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Cambodia

China’s pledges more military aid as Cambodia prepares for controversial election

Beijing has long-term strategy for investment in the country

PUBLISHED : Tuesday, 19 June, 2018, 7:03pm
UPDATED : Tuesday, 19 June, 2018, 11:10pm

China has vowed to grant more than US$100 million in military aid to Cambodia as it promised to boost ties with the Southeast Asian nation ahead of its election next month.

The pledges came during Chinese defence minister Wei Fenghe’s visit to Cambodia, where the two sides also agreed to increase military cooperation, including future joint military exercises, as well as a Chinese naval visit next year. Wei’s visit began on Sunday and will come to an end on Wednesday.

Wei met with Cambodian Prime Minister Hun Sen on Monday in Phnom Penh, where Wei extended greetings from President Xi Jinping and Premier Li Keqiang.

During his visit, Cambodian officials asked China to provide tactical gear, and provide the equipment and machinery needed to construct a training ground for live-fire drills.

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Hun Sen’s ruling Cambodia People’s Party is expected to win the elections to be held on July 29, after the country’s primary opposition party the Cambodia National Rescue Party was dissolved last year. As a consequence, the EU and the US withdrew their support for the elections. Instead, Russia will provide election monitors and China and Japan have supplied election ballot boxes and booths.

Hun Sen has accused the US of supporting the opposition party in an effort to overthrow his government.

Carl Thayer, emeritus professor at the University of New South Wales, said the show of military support by Beijing is not directly related to the election, but shows how much Cambodia relies on China as it becomes increasingly isolated from other states.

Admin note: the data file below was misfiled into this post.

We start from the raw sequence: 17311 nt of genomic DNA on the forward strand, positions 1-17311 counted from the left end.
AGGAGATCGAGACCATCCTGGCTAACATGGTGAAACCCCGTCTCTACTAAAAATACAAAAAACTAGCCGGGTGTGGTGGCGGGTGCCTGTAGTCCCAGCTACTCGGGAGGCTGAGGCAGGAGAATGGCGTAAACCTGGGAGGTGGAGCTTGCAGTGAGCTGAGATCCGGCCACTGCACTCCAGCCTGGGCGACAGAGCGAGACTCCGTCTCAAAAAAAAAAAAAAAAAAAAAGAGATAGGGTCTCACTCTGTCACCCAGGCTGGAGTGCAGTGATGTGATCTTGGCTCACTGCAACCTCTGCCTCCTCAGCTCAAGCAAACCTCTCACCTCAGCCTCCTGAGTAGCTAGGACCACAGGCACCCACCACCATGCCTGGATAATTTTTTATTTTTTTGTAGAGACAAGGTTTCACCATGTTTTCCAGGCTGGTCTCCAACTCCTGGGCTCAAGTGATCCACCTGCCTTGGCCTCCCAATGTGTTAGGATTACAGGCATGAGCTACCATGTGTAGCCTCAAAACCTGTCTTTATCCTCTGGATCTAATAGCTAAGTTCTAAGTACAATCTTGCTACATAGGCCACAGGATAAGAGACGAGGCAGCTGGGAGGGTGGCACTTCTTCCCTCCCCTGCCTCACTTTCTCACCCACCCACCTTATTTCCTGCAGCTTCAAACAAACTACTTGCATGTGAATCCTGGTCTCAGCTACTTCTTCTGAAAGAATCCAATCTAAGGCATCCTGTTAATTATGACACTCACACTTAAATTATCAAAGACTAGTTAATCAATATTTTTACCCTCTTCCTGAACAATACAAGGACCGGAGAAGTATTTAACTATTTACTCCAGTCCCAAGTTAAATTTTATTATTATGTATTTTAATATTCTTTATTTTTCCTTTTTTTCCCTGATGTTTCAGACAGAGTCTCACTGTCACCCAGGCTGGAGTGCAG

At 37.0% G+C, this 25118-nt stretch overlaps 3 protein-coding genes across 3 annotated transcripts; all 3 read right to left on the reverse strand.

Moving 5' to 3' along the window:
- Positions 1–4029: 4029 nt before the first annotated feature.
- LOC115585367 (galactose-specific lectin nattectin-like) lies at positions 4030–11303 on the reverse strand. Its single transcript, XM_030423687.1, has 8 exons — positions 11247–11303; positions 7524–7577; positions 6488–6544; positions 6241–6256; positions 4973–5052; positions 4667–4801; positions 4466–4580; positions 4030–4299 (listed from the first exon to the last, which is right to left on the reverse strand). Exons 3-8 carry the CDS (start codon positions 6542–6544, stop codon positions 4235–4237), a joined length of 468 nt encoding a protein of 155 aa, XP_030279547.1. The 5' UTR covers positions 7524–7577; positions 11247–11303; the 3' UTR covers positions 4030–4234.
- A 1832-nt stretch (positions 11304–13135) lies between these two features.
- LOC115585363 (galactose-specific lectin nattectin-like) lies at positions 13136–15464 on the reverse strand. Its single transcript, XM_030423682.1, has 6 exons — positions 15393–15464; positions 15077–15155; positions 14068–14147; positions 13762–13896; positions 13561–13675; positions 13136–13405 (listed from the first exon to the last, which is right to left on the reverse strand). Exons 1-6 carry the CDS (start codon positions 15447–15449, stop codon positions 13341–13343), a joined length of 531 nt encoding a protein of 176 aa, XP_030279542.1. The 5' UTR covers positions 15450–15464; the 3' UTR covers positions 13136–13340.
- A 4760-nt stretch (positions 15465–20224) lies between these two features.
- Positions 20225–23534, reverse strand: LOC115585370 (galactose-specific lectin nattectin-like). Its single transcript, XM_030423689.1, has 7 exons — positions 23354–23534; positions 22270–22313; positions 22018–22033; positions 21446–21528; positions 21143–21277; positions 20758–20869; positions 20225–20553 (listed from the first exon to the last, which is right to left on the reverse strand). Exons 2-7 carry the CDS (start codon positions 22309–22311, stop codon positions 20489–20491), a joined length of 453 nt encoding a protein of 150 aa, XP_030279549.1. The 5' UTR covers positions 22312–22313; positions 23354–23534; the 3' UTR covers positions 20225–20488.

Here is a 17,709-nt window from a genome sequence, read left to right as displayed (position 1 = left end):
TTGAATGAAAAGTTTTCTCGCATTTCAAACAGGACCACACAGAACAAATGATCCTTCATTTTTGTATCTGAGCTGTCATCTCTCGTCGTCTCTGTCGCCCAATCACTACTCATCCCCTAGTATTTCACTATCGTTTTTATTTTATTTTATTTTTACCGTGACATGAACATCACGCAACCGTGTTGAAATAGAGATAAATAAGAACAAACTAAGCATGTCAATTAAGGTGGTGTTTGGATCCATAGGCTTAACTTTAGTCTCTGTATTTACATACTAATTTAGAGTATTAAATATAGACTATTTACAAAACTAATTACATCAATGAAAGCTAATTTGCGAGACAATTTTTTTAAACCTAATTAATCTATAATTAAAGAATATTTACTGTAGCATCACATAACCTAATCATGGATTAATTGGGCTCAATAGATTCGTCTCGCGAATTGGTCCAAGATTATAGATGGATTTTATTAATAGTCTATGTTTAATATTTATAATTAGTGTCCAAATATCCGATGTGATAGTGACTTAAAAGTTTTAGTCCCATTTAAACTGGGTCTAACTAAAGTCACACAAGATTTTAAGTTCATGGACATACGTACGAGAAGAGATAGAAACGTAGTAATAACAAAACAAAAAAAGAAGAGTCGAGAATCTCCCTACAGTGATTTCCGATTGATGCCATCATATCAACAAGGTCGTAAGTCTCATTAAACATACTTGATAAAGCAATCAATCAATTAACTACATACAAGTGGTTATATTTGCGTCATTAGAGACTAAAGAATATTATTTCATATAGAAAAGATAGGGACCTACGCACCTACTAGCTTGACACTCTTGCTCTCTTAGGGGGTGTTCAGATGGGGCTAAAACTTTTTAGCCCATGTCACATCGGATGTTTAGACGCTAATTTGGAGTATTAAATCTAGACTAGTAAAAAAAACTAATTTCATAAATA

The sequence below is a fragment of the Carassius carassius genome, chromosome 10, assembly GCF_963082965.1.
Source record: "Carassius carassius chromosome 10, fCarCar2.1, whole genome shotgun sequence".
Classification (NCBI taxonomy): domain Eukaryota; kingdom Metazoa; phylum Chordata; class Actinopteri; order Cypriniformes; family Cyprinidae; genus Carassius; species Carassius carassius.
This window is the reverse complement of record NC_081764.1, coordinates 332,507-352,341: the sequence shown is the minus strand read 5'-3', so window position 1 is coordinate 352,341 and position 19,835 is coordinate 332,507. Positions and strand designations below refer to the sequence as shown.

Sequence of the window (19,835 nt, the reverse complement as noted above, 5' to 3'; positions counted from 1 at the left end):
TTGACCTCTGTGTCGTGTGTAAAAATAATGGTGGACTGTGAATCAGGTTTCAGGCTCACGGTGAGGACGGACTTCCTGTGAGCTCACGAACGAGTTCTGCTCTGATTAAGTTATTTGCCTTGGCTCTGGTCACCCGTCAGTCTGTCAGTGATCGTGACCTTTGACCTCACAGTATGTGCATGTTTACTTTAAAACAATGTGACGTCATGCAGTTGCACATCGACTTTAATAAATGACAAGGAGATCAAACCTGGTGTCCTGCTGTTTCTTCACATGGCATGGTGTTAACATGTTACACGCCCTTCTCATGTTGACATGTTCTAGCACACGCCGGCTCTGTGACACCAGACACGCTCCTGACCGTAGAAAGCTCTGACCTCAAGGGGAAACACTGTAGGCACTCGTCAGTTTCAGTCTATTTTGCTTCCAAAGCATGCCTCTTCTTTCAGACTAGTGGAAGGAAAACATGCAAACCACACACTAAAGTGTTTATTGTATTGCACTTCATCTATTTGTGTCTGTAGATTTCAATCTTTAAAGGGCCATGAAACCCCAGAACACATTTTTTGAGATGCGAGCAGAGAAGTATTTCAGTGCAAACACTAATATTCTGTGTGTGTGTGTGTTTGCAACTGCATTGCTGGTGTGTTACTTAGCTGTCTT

He said that as ties worsened with the EU, Australia and the US, “Cambodia has nowhere else to go”.

During Wei’s visit, the two sides agreed to hold the Golden Dragon joint military exercises again in 2019. Military partnerships with other countries have been put on hold. Cambodia postponed joint military exercises with the US in January and with Australia in March last year.

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Zhang Jie, a Southeast Asia expert at the Chinese Academy of Social Sciences, said China’s increases in aid before the election should be seen as a long-term effort to safeguard its investments.

“China also realises that if Cambodia has a serious corruption problem, it’s bad for the long-term strategy for investment in the country,” said Zhang. On the “Belt and Road Initiative”, Zhang said China recognised that corruption could “endanger the safety of investments. But this is not something that can be solved in the short-term.”

While Hun Sen is likely to win the election, the military visit is also meant to stave off the threat of instability in the country, and convince hardliners that he is still the right man for the job, said Jean Jonathan Bogais, adjunct professor at the University of Sydney and specialist in Southeast Asia. “There are divisions within Cambodia, within the ruling party and the military, who have vested interests in agriculture, business and other sectors of society. They need to be sure that the status quo will not change for them, and need reassurances,” he said. “If Hun Sen can show he has protection from China, this will be a determining factor regarding whether there will be instability to Hun Sen.”